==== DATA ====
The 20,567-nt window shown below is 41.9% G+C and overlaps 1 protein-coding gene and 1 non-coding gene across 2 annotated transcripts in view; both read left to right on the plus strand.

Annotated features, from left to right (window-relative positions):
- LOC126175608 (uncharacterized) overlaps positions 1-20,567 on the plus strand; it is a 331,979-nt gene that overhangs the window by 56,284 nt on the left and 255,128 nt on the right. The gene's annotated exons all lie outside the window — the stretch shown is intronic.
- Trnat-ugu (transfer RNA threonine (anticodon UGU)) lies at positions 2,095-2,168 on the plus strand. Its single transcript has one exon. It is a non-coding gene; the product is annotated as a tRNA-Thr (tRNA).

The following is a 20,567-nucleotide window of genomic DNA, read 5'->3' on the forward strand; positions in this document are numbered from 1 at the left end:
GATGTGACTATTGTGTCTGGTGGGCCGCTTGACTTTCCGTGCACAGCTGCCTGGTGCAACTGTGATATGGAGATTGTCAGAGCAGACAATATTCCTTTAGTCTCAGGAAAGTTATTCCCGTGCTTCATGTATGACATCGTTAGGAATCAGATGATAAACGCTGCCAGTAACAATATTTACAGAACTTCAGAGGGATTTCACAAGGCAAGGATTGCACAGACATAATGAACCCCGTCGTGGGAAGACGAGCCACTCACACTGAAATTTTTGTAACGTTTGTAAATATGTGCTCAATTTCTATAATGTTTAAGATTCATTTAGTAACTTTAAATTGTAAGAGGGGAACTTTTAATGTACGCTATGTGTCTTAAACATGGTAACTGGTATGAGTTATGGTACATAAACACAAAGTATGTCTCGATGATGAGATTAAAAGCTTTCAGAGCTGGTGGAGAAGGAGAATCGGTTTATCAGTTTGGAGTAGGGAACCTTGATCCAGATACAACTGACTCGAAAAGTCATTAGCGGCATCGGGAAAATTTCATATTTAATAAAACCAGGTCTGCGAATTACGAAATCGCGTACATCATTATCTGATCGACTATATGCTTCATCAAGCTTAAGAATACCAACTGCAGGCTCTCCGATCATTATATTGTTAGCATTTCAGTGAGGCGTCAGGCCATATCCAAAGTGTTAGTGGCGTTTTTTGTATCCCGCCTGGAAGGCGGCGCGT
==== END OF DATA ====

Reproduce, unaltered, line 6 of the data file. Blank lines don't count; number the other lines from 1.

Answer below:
GATGTGACTATTGTGTCTGGTGGGCCGCTTGACTTTCCGTGCACAGCTGCCTGGTGCAACTGTGATATGGAGATTGTCAGAGCAGACAATATTCCTTTAGTCTCAGGAAAGTTATTCCCGTGCTTCATGTATGACATCGTTAGGAATCAGATGATAAACGCTGCCAGTAACAATATTTACAGAACTTCAGAGGGATTTCACAAGGCAAGGATTGCACAGACATAATGAACCCCGTCGTGGGAAGACGAGCCACTCACACTGAAATTTTTGTAACGTTTGTAAATATGTGCTCAATTTCTATAATGTTTAAGATTCATTTAGTAACTTTAAATTGTAAGAGGGGAACTTTTAATGTACGCTATGTGTCTTAAACATGGTAACTGGTATGAGTTATGGTACATAAACACAAAGTATGTCTCGATGATGAGATTAAAAGCTTTCAGAGCTGGTGGAGAAGGAGAATCGGTTTATCAGTTTGGAGTAGGGAACCTTGATCCAGATACAACTGACTCGAAAAGTCATTAGCGGCATCGGGAAAATTTCATATTTAATAAAACCAGGTCTGCGAATTACGAAATCGCGTACATCATTATCTGATCGACTATATGCTTCATCAAGCTTAAGAATACCAACTGCAGGCTCTCCGATCATTATATTGTTAGCATTTCAGTGAGGCGTCAGGCCATATCCAAAGTGTTAGTGGCGTTTTTTGTATCCCGCCTGGAAGGCGGCGCGT